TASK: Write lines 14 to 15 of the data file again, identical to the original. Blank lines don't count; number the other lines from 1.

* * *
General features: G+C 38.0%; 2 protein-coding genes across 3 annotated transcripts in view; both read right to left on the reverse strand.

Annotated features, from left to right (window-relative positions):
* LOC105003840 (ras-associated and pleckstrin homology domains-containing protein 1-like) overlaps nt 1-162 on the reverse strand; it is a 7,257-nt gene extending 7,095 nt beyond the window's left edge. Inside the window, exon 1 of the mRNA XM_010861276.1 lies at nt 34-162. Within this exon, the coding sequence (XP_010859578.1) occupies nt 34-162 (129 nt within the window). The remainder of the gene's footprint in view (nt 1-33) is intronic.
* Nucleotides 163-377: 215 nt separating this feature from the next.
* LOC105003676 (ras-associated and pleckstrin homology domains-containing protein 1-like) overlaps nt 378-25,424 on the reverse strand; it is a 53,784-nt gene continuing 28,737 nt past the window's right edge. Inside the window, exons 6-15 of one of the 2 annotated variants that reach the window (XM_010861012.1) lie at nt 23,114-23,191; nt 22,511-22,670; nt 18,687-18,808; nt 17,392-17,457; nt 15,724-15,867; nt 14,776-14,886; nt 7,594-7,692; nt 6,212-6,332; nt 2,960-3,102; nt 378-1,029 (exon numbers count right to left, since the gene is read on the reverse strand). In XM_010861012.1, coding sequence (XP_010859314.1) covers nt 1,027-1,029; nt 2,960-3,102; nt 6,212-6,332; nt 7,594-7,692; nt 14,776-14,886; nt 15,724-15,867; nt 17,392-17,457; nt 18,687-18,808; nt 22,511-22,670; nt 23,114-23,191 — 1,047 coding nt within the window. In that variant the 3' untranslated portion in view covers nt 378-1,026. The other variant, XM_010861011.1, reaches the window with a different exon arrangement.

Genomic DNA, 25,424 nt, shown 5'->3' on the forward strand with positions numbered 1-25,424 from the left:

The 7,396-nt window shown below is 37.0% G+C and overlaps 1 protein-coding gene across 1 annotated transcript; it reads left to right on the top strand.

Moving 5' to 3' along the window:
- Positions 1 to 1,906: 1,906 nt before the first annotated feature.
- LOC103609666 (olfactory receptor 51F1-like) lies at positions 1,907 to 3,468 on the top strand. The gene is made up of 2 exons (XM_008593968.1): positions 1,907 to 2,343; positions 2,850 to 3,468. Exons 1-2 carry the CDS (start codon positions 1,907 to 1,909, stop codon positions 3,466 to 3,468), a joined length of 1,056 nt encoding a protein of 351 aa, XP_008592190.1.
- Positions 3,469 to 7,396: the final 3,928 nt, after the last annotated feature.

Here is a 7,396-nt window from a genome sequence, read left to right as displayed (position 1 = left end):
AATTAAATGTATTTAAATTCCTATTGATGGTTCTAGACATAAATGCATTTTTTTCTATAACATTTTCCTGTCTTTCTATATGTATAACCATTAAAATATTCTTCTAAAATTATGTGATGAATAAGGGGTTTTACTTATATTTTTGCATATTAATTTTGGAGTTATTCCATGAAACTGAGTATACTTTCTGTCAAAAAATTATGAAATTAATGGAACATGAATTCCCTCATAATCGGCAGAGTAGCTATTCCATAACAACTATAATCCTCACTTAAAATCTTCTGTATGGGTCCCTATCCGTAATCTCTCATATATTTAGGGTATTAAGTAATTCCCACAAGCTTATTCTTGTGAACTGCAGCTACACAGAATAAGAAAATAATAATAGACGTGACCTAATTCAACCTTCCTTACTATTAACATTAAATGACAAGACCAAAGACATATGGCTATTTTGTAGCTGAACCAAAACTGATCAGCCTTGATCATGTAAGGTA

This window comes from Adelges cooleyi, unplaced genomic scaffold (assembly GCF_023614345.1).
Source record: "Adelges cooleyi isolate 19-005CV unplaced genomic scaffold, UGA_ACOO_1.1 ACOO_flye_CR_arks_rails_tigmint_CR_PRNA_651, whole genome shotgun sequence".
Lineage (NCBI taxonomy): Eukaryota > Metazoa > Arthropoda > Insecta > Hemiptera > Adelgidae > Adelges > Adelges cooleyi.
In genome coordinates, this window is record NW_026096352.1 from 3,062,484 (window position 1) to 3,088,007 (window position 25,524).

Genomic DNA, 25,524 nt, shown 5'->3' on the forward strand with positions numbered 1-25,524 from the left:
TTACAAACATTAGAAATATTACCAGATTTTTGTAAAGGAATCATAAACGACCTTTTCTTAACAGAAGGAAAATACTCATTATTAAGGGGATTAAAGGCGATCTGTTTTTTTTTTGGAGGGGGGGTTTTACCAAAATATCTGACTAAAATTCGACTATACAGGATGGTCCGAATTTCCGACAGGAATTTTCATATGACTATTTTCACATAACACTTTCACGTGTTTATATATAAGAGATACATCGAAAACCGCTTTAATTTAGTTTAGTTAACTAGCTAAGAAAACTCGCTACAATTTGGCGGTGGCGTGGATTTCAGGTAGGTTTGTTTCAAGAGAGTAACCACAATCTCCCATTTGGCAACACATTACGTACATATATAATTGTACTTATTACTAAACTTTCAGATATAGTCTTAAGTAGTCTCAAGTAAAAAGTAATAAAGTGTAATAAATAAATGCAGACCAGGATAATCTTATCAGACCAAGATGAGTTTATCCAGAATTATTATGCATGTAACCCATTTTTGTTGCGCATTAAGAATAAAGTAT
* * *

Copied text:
This window comes from Adelges cooleyi, unplaced genomic scaffold (assembly GCF_023614345.1).
Source record: "Adelges cooleyi isolate 19-005CV unplaced genomic scaffold, UGA_ACOO_1.1 ACOO_flye_CR_arks_rails_tigmint_CR_PRNA_651, whole genome shotgun sequence".